Dr Niamh Shaw
As part of our International Women's Day celebrations here at The Dundalk Democrat, we take a look back at our interview with former Louis pupil
She is well on her way
Her latest adventure was her mission to the Desert Mars Analog Ramon Station in the Ramon desert in Israel, which she has just returned from. D-MARS is a space analog
Niamh has expertise in many areas, some of which, at first, don’t seem to interconnect. Being an analog astronaut means she has gone on space missions such as visiting the Gagarin Cosmonaut Training Centre in Star City, Russia. Here, she experienced weightlessness and zero gravity flight.
“This gave me a full understanding of what it actually takes to leave this planet, how difficult it is, and I was able to practice not panicking,” she says.
She also participated in a simulated Mars mission at the Mars Desert Research Station in the Utah desert. She was part of Crew 173, a team of six international
“This gave me insight into what makes a good crew, and I
Niamh is lost for words when asked what her greatest achievement is, and she says “wow… I really don’t know.” She thinks hard for a few moments, then replies: “I made the decision and commitment to go to space, and it put me on the road to
Niamh says that growing up in Dundalk was hard at times because there wasn’t really an outlet for her interest in space exploration. “There was nothing at the time,” Niamh explains. “The world I lived in offered no tangible connection to space exploration, bar what I saw on TV,” she continues. “I had great parents who were very supportive, and I did find role models who managed to find their path in science… but the idea of space exploration was hard to access.”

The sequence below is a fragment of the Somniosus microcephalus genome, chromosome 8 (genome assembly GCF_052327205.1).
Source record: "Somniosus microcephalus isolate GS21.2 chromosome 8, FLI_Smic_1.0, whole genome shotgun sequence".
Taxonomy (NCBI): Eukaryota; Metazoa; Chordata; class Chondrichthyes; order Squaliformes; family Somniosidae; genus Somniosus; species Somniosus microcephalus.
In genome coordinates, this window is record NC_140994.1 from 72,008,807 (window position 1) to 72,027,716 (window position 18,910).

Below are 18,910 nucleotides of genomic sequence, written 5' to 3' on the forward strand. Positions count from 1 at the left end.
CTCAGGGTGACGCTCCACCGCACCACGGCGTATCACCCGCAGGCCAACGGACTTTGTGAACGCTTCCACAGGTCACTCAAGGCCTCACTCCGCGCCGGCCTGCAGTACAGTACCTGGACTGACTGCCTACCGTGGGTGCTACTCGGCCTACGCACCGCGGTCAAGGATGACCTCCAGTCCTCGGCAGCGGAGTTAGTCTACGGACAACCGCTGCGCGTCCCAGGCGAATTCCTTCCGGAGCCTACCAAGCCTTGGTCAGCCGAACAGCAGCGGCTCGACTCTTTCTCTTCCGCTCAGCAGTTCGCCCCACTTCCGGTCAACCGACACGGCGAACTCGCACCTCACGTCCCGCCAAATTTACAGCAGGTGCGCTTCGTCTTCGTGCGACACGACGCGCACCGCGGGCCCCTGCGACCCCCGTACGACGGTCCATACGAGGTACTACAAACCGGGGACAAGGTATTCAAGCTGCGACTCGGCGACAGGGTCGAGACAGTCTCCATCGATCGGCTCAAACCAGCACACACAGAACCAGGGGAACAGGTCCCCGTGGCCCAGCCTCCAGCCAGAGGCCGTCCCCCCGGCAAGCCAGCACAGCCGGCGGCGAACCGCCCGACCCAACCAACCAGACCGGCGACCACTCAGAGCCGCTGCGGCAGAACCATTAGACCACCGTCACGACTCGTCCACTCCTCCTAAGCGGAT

Niamh also believes it is important to present the human side of science, technology, engineering and maths (STEM) subjects, in order to make them accessible
“And the language of arts and science are different… I had to leave one world and step into another,” she explains, referring to her performances on stage, her writing
“We need to break that wall down and offer a direct line of view to everyone,” Niamh says passionately. “I try to pop up in places where science is not usually associated with. I hope my performances or talks might act as a stepping stone to people, to get them interested in science,” she ascertains. “I try to present myself as approachable.”
In this age of ever-advancing technology, Niamh believes it is essential
“Artists see STEM in a more philosophical way, offering innovation and creativity that might not be found otherwise,” she believes. “I think that with different approaches, there can be breakthroughs in design and invention.”
“I feel like there is an issue surrounding people’s feelings with STEM subjects,” Niamh says. “I think people are intimidated by them in school. That is why I want to bring the human side to them,” she smiles.
Niamh aims to promote the idea of STEAM, a movement which aims to merge science, technology, engineering, arts
Niamh’s current show, Diary of a Martian Beekeeper, is being performed in the Smock Alley Theatre in Dublin from the 13th-16th of March as part of Engineers
“Obviously the show is about space, but it also has a connection to
To find out more about Niamh, visit her website http://niamhshaw.ie/.